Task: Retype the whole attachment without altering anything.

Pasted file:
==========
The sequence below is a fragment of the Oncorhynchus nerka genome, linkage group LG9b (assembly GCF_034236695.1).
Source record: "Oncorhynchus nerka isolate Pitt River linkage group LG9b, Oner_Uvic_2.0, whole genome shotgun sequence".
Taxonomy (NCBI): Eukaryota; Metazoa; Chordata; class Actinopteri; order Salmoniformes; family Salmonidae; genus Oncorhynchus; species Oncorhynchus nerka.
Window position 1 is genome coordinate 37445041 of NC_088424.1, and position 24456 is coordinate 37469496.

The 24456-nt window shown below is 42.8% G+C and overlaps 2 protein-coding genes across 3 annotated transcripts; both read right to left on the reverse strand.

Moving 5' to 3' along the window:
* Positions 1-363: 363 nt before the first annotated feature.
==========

The sequence below is a fragment of the Oncorhynchus nerka genome, linkage group LG9b (assembly GCF_034236695.1).
Source record: "Oncorhynchus nerka isolate Pitt River linkage group LG9b, Oner_Uvic_2.0, whole genome shotgun sequence".
Taxonomy (NCBI): Eukaryota; Metazoa; Chordata; class Actinopteri; order Salmoniformes; family Salmonidae; genus Oncorhynchus; species Oncorhynchus nerka.
Window position 1 is genome coordinate 37445041 of NC_088424.1, and position 24456 is coordinate 37469496.

The 24456-nt window shown below is 42.8% G+C and overlaps 2 protein-coding genes across 3 annotated transcripts; both read right to left on the reverse strand.

Moving 5' to 3' along the window:
* Positions 1-363: 363 nt before the first annotated feature.